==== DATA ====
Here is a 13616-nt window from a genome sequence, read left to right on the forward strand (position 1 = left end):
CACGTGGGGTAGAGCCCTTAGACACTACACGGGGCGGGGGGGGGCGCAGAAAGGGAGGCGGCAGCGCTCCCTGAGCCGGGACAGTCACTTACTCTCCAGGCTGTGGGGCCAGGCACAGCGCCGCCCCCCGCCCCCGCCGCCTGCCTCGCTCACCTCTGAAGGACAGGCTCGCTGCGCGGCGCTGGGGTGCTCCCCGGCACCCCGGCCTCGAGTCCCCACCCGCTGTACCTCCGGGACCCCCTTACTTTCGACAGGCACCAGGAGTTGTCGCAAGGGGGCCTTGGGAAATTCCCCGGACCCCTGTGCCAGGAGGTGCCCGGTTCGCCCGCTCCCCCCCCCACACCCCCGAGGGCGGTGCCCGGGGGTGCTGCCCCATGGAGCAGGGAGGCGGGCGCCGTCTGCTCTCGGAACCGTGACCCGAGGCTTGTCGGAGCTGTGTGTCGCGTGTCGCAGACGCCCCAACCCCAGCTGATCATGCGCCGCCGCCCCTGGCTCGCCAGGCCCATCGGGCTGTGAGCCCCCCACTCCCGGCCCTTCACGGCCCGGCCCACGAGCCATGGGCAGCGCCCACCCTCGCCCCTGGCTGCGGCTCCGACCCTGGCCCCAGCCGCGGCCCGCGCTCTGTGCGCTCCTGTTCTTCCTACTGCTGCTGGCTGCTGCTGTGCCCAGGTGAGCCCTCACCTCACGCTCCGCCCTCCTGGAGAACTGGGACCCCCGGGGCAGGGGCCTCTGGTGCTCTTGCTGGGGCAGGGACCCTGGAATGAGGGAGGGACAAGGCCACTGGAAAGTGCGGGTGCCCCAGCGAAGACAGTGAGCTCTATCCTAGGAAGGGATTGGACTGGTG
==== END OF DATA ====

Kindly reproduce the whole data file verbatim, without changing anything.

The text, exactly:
Here is a 13616-nt window from a genome sequence, read left to right on the forward strand (position 1 = left end):
CACGTGGGGTAGAGCCCTTAGACACTACACGGGGCGGGGGGGGGCGCAGAAAGGGAGGCGGCAGCGCTCCCTGAGCCGGGACAGTCACTTACTCTCCAGGCTGTGGGGCCAGGCACAGCGCCGCCCCCCGCCCCCGCCGCCTGCCTCGCTCACCTCTGAAGGACAGGCTCGCTGCGCGGCGCTGGGGTGCTCCCCGGCACCCCGGCCTCGAGTCCCCACCCGCTGTACCTCCGGGACCCCCTTACTTTCGACAGGCACCAGGAGTTGTCGCAAGGGGGCCTTGGGAAATTCCCCGGACCCCTGTGCCAGGAGGTGCCCGGTTCGCCCGCTCCCCCCCCCACACCCCCGAGGGCGGTGCCCGGGGGTGCTGCCCCATGGAGCAGGGAGGCGGGCGCCGTCTGCTCTCGGAACCGTGACCCGAGGCTTGTCGGAGCTGTGTGTCGCGTGTCGCAGACGCCCCAACCCCAGCTGATCATGCGCCGCCGCCCCTGGCTCGCCAGGCCCATCGGGCTGTGAGCCCCCCACTCCCGGCCCTTCACGGCCCGGCCCACGAGCCATGGGCAGCGCCCACCCTCGCCCCTGGCTGCGGCTCCGACCCTGGCCCCAGCCGCGGCCCGCGCTCTGTGCGCTCCTGTTCTTCCTACTGCTGCTGGCTGCTGCTGTGCCCAGGTGAGCCCTCACCTCACGCTCCGCCCTCCTGGAGAACTGGGACCCCCGGGGCAGGGGCCTCTGGTGCTCTTGCTGGGGCAGGGACCCTGGAATGAGGGAGGGACAAGGCCACTGGAAAGTGCGGGTGCCCCAGCGAAGACAGTGAGCTCTATCCTAGGAAGGGATTGGACTGGTG